The Window at the White Cat is the first novel I've read by Mary Roberts Rinehart.  I plan to read some of her others now.

I only stumbled upon Rinehart after listening to a recorded lecture series on detective fiction (Modern Scholar - Detective Fiction: From Victorian Sleuths to the Present, given by M. Lee Alexander).  Rinehart was just briefly mentioned in the lecture series.  Apparently, though, she was quite a sensation in her time.  She wrote from 1908 all the way till 1953, and was read by Presidents and literary luminaries in addition to everyone else.  Some of her books were also adapted into plays and films.  The edition I'm reading, The Best Mysteries of Mary Roberts Rinehart, includes four of her novels and an Introduction on the life and writing career of Rinehart; the Introduction is the primary source of my information regarding Rinehart, in addition to Wikipedia.

I find it rather interesting that Rinehart, renowned in her time and apparently something of a public figure, should now be relatively obscure, a brief mention in a lecture series on detective fiction and no one I'd heard of before.

Also of note, per the Introduction, it turns out that it's Rinehart's first four that are considered her "best" by "critics"(I'm not sure who, though), "more carefully crafted" than later works.

The Window at the White Cat is narrated by the rather hapless but earnest Jack Knox, an attorney, who is drawn into some mysterious disappearances and ultimately political corruption, suicide, and murder.  Our purported hero bumbles his way through, trying to find clues and make sense of them, and naturally loses his heart in the process.

The young and beautiful Margery Fleming, daughter of the corrupt State Treasurer, Allan Fleming, seeks Knox's assistance after her father disappears.  Her father, we learn, is a "successful politician of the criminal type," so it's no surprise that the trail of his disappearance should lead to more shady political characters and criminal doings.  It eventually leads to murder at the rough and tumble club, The White Cat.  What's a surprise, though, is the disappearance of Margery's sweet and timid aunt, Jane, around the same time.  Can all these mysterious and sordid events be connected?

Following Knox as he fumbles around does cause the plot to drag at times.  This is made up for, though, by the fun cast of characters and their interactions with each other. Ultimately, the characters carry the book more than the unraveling of the mystery, which is done in a rush in the end and only truly made clear by a tell-all confession. There's an interesting, almost incongruous mix between rather sweet scenes and others that are almost hard boiled.  Still, I found it to be a charming, enjoyable read.

Thursday, March 8, 2012

book review - The Chinese Shawl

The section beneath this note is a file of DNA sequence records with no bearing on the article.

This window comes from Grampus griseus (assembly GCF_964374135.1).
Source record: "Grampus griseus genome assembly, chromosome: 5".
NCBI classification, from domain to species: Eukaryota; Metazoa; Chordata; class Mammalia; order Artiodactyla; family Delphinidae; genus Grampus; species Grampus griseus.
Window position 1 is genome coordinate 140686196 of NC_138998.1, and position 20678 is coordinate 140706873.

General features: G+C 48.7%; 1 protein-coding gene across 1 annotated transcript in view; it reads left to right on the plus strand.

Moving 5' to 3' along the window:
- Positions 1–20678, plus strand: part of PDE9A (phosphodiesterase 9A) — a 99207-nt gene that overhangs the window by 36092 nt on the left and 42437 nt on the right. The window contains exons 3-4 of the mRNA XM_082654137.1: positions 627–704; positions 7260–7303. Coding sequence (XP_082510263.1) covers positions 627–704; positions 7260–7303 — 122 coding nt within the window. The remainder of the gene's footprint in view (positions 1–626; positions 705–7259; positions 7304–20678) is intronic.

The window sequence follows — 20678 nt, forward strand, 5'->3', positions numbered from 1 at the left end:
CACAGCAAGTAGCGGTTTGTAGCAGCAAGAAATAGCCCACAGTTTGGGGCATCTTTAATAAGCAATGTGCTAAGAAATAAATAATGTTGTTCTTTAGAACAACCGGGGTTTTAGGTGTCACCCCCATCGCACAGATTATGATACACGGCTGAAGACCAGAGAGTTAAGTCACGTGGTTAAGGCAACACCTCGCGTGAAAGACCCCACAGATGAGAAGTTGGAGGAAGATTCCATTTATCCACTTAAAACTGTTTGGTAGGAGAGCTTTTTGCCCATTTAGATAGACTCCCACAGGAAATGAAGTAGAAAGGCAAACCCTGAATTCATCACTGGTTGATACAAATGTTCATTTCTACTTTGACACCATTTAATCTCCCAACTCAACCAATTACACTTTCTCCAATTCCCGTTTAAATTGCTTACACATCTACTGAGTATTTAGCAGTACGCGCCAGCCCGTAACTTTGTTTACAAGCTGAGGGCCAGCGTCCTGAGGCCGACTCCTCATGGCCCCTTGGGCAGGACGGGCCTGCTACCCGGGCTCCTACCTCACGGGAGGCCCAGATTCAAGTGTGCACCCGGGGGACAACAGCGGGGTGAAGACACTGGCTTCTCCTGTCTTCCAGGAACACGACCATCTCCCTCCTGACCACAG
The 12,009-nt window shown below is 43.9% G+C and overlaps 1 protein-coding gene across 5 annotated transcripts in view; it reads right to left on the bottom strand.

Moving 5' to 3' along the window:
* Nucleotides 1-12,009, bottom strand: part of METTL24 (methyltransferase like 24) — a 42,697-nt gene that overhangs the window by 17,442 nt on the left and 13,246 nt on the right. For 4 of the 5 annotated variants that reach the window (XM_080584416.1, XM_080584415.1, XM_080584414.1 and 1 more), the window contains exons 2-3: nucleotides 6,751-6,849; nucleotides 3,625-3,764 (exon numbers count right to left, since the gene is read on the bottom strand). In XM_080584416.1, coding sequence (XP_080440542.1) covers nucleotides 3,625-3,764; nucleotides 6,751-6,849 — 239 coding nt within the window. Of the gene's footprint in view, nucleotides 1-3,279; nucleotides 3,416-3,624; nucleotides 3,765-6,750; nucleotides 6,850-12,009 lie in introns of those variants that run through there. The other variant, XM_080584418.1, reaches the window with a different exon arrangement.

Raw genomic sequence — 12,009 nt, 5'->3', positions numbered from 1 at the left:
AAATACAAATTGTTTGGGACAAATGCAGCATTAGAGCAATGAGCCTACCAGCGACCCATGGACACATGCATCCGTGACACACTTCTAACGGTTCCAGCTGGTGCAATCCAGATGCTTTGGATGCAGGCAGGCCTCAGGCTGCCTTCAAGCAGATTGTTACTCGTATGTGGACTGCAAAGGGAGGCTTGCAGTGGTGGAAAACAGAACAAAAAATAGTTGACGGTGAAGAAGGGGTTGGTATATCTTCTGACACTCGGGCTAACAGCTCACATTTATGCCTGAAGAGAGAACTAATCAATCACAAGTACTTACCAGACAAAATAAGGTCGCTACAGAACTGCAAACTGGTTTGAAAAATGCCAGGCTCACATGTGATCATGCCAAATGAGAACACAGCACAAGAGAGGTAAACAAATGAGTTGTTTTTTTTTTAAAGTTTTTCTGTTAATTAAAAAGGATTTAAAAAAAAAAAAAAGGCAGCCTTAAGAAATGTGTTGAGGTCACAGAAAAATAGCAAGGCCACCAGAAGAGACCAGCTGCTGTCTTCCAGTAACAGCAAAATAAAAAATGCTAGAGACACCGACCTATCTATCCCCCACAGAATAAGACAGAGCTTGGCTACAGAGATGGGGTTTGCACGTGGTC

Yup, I've written a book review of Patricia Wentworth's The Chinese Shawl.  I posted it on and Powell's Books' website and of course, to be utterly repetitious, I'm posting it here, too.  In the very least, I thought it would be good practice to try and summarize the plot (for query synopses) and my accompanying commentary.

Here it is:

4/5 stars
An enjoyable, nostalgic read.

Set in WWII England, young heiress, Laura Fane, meets her ambitious femme fatale cousin, Tanis, and finds herself tangled in a web of Tanis' intrigues as well as old family grievances.  When Tanis is found murdered, the list of possible suspects is long, for Tanis has left a long list of jilted and jealous enemies, perhaps Laura among them.  But there's more to her murder than meets the eye.  Luckily, Miss Silver, our knitting, Tennyson-quoting private enquiry agent, is there to untangle the mystery and save the day.

I've tended to consider Wentworth's detective fiction as enjoyable but second tier in the British Golden Age detective fiction genre.  Her characters are more stereotypic and the plots fairly predictable.  The novels are definitely "dated" (The Chinese Shawl was originally published in 1943).  The Chinese Shawl is true to this form, but a solid work for Wentworth.  Overlooking its shortcomings, it's a fun read with a charming bit of romance complicated by dastardly characters and murder.  I'd recommend it to readers who enjoy Golden Age mysteries who've exhausted their supply of Christie and Sayers.

Patricia Wentworth

Despite the predictability and dated stereotypes, or perhaps because of them, I've enjoyed reading Patricia Wentworth's mysteries, but, then again, I love a lot of the so-called Golden Age of Detective Fiction.  I just finished re-reading The Chinese Shawl (published in 1943).

For any reader of this blog who isn't familiar with Patricia Wentworth (however unlikely it is that anyone but me is reading this), she was a British novelist writing primarily detective fiction during what is now considered the British Golden Age of Detective Fiction (a discussion in its own right).  Her first mystery novel, Grey Mask, was published in 1928, and her final novel, The Girl in the Cellar, was published in 1961.  She published a slew of books, mostly featuring her constantly knitting "spinster" "private inquiry agent", Maud Silver, a.k.a. Miss Silver.